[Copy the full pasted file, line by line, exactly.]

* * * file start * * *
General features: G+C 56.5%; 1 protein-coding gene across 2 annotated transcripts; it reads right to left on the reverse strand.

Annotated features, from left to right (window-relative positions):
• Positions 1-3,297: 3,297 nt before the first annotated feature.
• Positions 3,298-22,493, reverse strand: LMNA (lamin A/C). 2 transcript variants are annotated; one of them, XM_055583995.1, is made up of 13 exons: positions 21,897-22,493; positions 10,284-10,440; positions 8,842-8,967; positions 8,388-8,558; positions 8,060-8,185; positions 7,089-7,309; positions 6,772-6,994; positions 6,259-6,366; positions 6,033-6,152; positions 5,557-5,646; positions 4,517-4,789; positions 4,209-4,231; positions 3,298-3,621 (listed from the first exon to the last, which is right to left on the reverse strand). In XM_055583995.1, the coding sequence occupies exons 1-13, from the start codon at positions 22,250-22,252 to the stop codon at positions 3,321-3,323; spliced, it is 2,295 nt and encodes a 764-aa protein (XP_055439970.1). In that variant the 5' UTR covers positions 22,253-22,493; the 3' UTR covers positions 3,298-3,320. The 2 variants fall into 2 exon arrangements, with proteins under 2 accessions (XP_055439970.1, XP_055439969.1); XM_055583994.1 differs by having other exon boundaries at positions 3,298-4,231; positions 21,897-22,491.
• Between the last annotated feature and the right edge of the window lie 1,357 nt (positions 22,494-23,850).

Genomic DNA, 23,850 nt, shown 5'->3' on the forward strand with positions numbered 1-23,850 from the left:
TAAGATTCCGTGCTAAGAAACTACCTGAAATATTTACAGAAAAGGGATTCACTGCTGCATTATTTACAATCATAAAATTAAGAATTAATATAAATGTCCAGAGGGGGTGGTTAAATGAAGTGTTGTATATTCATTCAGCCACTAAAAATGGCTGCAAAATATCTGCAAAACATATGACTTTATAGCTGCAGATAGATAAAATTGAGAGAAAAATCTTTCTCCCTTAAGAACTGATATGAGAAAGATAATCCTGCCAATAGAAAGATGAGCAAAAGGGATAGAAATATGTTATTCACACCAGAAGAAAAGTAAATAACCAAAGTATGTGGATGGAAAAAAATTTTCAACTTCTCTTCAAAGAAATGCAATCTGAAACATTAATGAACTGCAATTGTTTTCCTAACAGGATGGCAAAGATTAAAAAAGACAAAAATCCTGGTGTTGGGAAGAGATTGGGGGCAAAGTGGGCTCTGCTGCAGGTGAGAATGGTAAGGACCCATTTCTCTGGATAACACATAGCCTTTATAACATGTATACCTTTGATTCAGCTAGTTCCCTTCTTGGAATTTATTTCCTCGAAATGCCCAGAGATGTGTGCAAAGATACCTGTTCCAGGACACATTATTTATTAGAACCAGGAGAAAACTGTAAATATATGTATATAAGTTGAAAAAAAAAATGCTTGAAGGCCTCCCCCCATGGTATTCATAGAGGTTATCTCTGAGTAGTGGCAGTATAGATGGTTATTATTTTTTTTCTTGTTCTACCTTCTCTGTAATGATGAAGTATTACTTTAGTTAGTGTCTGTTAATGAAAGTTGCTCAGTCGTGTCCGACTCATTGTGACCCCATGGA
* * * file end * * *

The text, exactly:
General features: G+C 56.5%; 1 protein-coding gene across 2 annotated transcripts; it reads right to left on the reverse strand.

Annotated features, from left to right (window-relative positions):
• Positions 1-3,297: 3,297 nt before the first annotated feature.
• Positions 3,298-22,493, reverse strand: LMNA (lamin A/C). 2 transcript variants are annotated; one of them, XM_055583995.1, is made up of 13 exons: positions 21,897-22,493; positions 10,284-10,440; positions 8,842-8,967; positions 8,388-8,558; positions 8,060-8,185; positions 7,089-7,309; positions 6,772-6,994; positions 6,259-6,366; positions 6,033-6,152; positions 5,557-5,646; positions 4,517-4,789; positions 4,209-4,231; positions 3,298-3,621 (listed from the first exon to the last, which is right to left on the reverse strand). In XM_055583995.1, the coding sequence occupies exons 1-13, from the start codon at positions 22,250-22,252 to the stop codon at positions 3,321-3,323; spliced, it is 2,295 nt and encodes a 764-aa protein (XP_055439970.1). In that variant the 5' UTR covers positions 22,253-22,493; the 3' UTR covers positions 3,298-3,320. The 2 variants fall into 2 exon arrangements, with proteins under 2 accessions (XP_055439970.1, XP_055439969.1); XM_055583994.1 differs by having other exon boundaries at positions 3,298-4,231; positions 21,897-22,491.
• Between the last annotated feature and the right edge of the window lie 1,357 nt (positions 22,494-23,850).

Genomic DNA, 23,850 nt, shown 5'->3' on the forward strand with positions numbered 1-23,850 from the left:
TAAGATTCCGTGCTAAGAAACTACCTGAAATATTTACAGAAAAGGGATTCACTGCTGCATTATTTACAATCATAAAATTAAGAATTAATATAAATGTCCAGAGGGGGTGGTTAAATGAAGTGTTGTATATTCATTCAGCCACTAAAAATGGCTGCAAAATATCTGCAAAACATATGACTTTATAGCTGCAGATAGATAAAATTGAGAGAAAAATCTTTCTCCCTTAAGAACTGATATGAGAAAGATAATCCTGCCAATAGAAAGATGAGCAAAAGGGATAGAAATATGTTATTCACACCAGAAGAAAAGTAAATAACCAAAGTATGTGGATGGAAAAAAATTTTCAACTTCTCTTCAAAGAAATGCAATCTGAAACATTAATGAACTGCAATTGTTTTCCTAACAGGATGGCAAAGATTAAAAAAGACAAAAATCCTGGTGTTGGGAAGAGATTGGGGGCAAAGTGGGCTCTGCTGCAGGTGAGAATGGTAAGGACCCATTTCTCTGGATAACACATAGCCTTTATAACATGTATACCTTTGATTCAGCTAGTTCCCTTCTTGGAATTTATTTCCTCGAAATGCCCAGAGATGTGTGCAAAGATACCTGTTCCAGGACACATTATTTATTAGAACCAGGAGAAAACTGTAAATATATGTATATAAGTTGAAAAAAAAAATGCTTGAAGGCCTCCCCCCATGGTATTCATAGAGGTTATCTCTGAGTAGTGGCAGTATAGATGGTTATTATTTTTTTTCTTGTTCTACCTTCTCTGTAATGATGAAGTATTACTTTAGTTAGTGTCTGTTAATGAAAGTTGCTCAGTCGTGTCCGACTCATTGTGACCCCATGGA